In challenging the sufficiency of the evidence establishing his intent to commit an aggravated robbery, Petitioner relies on testimony by himself and one witnesses that he never asked for money or property while inside the apartment, and that the witness merely assumed he wanted money. Dk. 1, p. 16. Petitioner also points to a witness's testimony that Petitioner asked him what he had. Petitioner thus asserts that the testimony about his intent to commit robbery was too vague and insufficient to show that he intended to rob anyone, let alone the victim.

But Petitioner ignores other testimony of record. Lupton testified that she remembered Petitioner asking for money at some point during the incident. And the same witness who testified that Petitioner "asked [him] what [he] had, " interpreted that question to be a request for money or valuables. That witness also testified that Petitioner said, "Give me what you got." S.C. testified that she woke and heard a man talking about money. See Glynn, 2007 WL 1041759, 3. S.C. also testified that she heard her brother say that Glynn wanted money. Other evidence showed that Petitioner forced his way into the apartment, was armed with a knife, and threatened the victims. (R. XIII, 38, 41, 43, 86-92, 119-20.) See R. XIII, 87, 121.). The jury was entitled to make credibility calls and reasonable inferences from all the testimony in the case, and could properly have found that Petitioner intended to rob them. Sufficient evidence was thus presented of Petitioner's intent to commit an aggravated robbery.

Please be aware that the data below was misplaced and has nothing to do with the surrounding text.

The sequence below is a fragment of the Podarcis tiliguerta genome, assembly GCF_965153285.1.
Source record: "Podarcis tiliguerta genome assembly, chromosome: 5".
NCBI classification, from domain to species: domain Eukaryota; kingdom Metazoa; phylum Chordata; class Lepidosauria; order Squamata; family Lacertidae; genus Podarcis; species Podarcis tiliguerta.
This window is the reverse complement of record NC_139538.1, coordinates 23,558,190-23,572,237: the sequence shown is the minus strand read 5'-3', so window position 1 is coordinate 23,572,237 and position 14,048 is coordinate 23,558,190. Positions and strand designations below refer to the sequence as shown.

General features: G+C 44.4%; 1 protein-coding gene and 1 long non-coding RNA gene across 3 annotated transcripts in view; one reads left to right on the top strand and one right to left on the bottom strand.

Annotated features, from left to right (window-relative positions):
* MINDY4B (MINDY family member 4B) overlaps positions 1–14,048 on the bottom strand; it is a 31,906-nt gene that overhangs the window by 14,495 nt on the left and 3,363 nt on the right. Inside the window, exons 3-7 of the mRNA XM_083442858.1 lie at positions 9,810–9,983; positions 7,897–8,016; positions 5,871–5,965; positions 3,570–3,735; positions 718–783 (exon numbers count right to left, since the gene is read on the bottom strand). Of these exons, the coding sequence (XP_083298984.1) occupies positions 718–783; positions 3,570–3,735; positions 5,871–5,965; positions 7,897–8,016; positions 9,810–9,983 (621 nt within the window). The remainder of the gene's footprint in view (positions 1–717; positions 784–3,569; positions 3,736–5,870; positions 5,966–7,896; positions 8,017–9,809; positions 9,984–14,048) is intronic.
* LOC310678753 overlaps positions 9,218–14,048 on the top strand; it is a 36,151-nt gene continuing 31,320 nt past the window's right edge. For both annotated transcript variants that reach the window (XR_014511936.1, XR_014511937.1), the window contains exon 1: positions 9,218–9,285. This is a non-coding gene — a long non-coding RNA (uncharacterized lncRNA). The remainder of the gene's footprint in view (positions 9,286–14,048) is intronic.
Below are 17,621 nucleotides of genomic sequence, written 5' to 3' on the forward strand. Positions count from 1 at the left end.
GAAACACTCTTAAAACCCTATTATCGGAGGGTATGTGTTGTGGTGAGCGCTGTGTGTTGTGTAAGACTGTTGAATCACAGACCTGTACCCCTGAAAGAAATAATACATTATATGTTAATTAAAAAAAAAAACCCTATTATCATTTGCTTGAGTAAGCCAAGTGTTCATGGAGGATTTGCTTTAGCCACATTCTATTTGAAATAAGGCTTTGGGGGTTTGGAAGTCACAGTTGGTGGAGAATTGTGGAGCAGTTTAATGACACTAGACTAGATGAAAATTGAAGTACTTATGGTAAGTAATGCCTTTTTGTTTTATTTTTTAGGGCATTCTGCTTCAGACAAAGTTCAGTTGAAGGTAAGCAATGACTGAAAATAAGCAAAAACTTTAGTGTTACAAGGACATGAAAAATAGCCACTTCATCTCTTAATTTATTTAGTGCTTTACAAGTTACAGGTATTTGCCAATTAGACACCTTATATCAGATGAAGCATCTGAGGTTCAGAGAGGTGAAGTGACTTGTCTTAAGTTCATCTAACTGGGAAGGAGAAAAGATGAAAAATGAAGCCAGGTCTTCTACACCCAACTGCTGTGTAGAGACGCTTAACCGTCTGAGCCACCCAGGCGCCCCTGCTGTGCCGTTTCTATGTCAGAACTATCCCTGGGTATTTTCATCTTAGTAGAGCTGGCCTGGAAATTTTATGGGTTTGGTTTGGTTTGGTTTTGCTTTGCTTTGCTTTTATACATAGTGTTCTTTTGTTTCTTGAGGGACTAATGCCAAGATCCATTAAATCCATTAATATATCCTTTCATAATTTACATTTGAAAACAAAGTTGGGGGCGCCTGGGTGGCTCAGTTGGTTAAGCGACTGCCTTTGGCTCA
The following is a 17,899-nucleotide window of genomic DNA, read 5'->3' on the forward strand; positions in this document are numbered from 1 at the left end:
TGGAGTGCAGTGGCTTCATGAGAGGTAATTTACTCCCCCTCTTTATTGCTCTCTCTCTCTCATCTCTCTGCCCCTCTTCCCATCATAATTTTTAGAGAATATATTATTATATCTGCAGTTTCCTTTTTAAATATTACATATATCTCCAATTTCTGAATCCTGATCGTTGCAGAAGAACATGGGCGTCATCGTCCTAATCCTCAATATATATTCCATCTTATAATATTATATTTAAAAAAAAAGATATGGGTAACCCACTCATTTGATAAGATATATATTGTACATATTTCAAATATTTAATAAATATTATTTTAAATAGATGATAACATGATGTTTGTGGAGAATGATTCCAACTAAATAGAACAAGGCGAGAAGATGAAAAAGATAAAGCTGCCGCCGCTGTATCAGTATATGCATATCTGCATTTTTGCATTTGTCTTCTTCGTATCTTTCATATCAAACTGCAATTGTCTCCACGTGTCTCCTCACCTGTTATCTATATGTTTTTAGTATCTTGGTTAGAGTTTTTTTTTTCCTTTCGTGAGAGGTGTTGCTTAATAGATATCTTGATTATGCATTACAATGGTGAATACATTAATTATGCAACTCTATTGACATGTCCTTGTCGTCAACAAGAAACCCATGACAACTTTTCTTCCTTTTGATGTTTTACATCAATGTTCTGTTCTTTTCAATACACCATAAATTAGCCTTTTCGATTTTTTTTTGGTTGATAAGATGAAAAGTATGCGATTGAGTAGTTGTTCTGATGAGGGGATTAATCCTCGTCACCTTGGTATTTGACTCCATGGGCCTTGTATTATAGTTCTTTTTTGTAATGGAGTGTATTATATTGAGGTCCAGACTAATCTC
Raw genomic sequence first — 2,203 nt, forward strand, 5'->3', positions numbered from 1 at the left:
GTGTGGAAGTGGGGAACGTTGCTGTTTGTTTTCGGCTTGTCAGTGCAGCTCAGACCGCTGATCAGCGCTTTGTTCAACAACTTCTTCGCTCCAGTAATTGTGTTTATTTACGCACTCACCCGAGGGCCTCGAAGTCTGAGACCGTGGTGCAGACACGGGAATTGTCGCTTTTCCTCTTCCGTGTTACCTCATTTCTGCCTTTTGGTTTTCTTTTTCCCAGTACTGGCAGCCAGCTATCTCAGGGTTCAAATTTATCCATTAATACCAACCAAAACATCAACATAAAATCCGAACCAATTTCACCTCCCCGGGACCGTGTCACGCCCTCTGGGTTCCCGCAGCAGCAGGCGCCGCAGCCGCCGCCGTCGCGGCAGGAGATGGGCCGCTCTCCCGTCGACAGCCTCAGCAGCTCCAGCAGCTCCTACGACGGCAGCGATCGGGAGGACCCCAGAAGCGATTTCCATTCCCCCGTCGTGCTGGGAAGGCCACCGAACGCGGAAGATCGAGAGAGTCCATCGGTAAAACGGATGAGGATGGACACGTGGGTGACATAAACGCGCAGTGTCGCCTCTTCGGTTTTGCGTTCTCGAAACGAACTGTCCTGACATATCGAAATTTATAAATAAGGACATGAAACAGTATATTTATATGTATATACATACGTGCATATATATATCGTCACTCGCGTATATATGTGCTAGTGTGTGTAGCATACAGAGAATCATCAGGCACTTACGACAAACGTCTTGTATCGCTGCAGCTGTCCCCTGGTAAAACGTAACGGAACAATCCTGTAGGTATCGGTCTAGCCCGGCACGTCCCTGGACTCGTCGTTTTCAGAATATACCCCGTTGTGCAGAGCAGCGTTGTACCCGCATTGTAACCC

Having reviewed the record, the court finds the state court's determination was neither a contrary nor an unreasonable application of Jackson, nor an unreasonable determination of the facts in light of the evidence presented at trial.

B. Omitted Instructions

1. Voluntary Intoxication

Petitioner claims that the trial court's failure to give a voluntary intoxication instruction violated his right to a fair trial. Petitioner did not request such an instruction at trial, however.

On habeas review, this Court's role in evaluating jury instructions is limited-it looks only to determine if instructional errors "had the effect of rendering the trial so fundamentally unfair as to cause a denial of a fair trial in a constitutional sense." Shafer v. Stratton, 906 F.2d 506, 508 (10th Cir. 1990) (quotation omitted). See also Nichols v. Sullivan, 867 F.2d 1250, 1253 (10th Cir.) ("the scope of our review is narrow: our responsibility is to ensure that [petitioner] was afforded the protections of due process, not to exercise supervisory powers over the [state] courts."), cert. denied, 490 U.S. 1112, (1989).

Petitioner contends that the voluntary intoxication instruction was necessary because the state's witness mentioned Petitioner's cocaine use to the jury, in violation of a motion in limine. But Petitioner must show that the failure to provide the instruction so deprived him of due process that it caused his trial to be fundamentally unfair. See ...